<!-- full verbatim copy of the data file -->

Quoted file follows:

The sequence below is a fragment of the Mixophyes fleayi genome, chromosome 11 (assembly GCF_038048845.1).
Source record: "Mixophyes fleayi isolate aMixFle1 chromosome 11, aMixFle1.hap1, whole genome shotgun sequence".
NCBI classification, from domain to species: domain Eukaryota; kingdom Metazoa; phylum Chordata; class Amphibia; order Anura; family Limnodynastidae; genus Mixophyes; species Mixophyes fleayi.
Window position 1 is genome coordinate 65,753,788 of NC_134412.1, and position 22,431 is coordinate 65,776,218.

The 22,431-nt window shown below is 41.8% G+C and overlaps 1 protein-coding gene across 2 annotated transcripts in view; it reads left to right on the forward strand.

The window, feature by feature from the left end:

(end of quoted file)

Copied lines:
The sequence below is a fragment of the Mixophyes fleayi genome, chromosome 11 (assembly GCF_038048845.1).
Source record: "Mixophyes fleayi isolate aMixFle1 chromosome 11, aMixFle1.hap1, whole genome shotgun sequence".
NCBI classification, from domain to species: domain Eukaryota; kingdom Metazoa; phylum Chordata; class Amphibia; order Anura; family Limnodynastidae; genus Mixophyes; species Mixophyes fleayi.
Window position 1 is genome coordinate 65,753,788 of NC_134412.1, and position 22,431 is coordinate 65,776,218.

The 22,431-nt window shown below is 41.8% G+C and overlaps 1 protein-coding gene across 2 annotated transcripts in view; it reads left to right on the forward strand.

The window, feature by feature from the left end: